One of the squadron pilots at the time was Doug Brown who shared his memories of the time flying Spitfires at Goodwood Aerodrome with our Head of Operations.
The Spitfire squadron was fully involved in operational duties and more often than not, pilots were involved in two or more operations a day. We carried out a number of top, close and withdrawal covers for RAF Medium Bombers, principally Marauders and Mitchells, also US Flying Fortresses. Rodeos, Circuses and Balboas were also the order of the day.
As this was a period when Fw 190s were making low level raids on South Coast towns, the wing had a constant patrol operating from dawn to dusk.
I was deputy Flight Commander when on dawn readiness on the 11th of April, 1943, my number 2 and I were scrambled to cover the return of a damaged Stirling Bomber. We located the aircraft, which was forced to make a landing in the sea a mile or so off Shoreham. All the crew except one had managed to clamber into the rubber dinghy.
One crew member in his Mae West was drifting out to sea and I considered I could drop him my dinghy. I dropped the speed to 120mph, put down my flaps and with much difficulty managed to remove the dinghy from my parachute pack, which I was sitting on.
I released the dinghy but forgot it had a lead attached and it caught the rudder area. Fortunately, the air pressure broke the cord as I had almost stalled due to the low speed. Regretfully it did not hit the target anyway, but a Walrus was soon on the scene and made the rescue.
Prior to moving to Biggin Hill, twelve members of 485, including myself were trained to perform “deck landings”. We completed four landings each on the aircraft carrier HMS Argus. The philosophy behind this was that when the invasion was carried out, Spitfires may not have the range to complete operations over France and it was thought that a large platform would be anchored off the Cherbourg coast. It was sensibly discarded, and auxiliary fuel tanks were a natural substitute”
The Mermaid Hotel about halfway from the aerodrome to Chichester was well patronised by 485. Arthur King the proprietor was a very generous host not only to 485 but all RAF squadrons. The squadron also utilised the services of the Kings Beach Hotel at Pagham. In the main we entertained our “friends “at Fishers Cottage
The Squadron was fully involved in operational duties and more often than not pilots were involved in two or more operations a day.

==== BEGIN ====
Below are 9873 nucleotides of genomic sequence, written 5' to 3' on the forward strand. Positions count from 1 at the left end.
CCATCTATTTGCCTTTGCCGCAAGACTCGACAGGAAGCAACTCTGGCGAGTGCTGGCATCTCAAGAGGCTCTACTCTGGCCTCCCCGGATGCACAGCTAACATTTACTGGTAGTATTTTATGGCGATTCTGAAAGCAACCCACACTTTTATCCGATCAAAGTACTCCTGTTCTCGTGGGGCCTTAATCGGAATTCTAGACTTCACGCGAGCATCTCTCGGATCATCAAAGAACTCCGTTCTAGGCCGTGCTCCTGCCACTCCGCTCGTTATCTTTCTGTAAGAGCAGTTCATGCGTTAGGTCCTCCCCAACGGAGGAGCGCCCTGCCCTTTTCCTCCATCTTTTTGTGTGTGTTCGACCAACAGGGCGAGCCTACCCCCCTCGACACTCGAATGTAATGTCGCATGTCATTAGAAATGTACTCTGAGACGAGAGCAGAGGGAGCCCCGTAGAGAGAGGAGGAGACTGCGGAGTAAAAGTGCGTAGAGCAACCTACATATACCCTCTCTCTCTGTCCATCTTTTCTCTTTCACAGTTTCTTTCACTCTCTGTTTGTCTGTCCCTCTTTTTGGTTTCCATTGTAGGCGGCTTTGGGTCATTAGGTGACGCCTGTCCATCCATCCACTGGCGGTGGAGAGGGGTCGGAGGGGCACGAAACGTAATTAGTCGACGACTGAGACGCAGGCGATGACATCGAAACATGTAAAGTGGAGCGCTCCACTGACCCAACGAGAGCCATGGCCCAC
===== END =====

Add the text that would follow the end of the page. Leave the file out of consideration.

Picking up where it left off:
One of the other duties that 485 Squadron were undertaking whilst at Westhampnett was fighter night exercises. These were not popular amongst Spitfire pilots as they contested that it was not a great aircraft to fly at night. In April, Johnnie Houltonn, another 485 pilot departed Westhampnett to fly circular patrols around a searchlight beam near Reading. Not just one Spitfire but twelve stacked up at 500 ft intervals! He moved from one beam to another but eventually when the patrol time was complete, he was not sure of his position. With no moon to guide him, he let down through broken cloud but was to receive a rude awakening when he flew into the Portsmouth Balloon Barrage! However, he did safely make it back to Westhampnett.
One of the advantages of being at Westhampnett at the time was that the squadron pilots were allowed a small ration of petrol to get about. To this end, a number of the pilots had cars and motorbikes. In particular, Johnnie used to get around to the local villages and pubs with his future wife on his BSA. Other sorties consisted of Air Sea Rescue, Weather and Shipping Reconnaissance, Convoy and Interception Patrols.
On completion of its stay at Westhampnett, 485 then did a short move to nearby RAF Merston, just to the South of Chichester but this was followed shortly after by a relocation to RAF Biggin Hill in July 1943 where they picked up the MK IX Spitfires.
Joe left a lasting impression on all of us here, at Spitfires.com. He reminded us of the importance of what we do in memory of all of his friends and colleagues who served at RAF Westhampnett, many of whom sadly did not survive to return home to their families.
It is great to be able to give our guests a taste of wartime flying with our Spitfires and to be able to pass on some of the experiences of many veterans who have visited us over the years.
Do you have what it takes to fly in a Spitfire?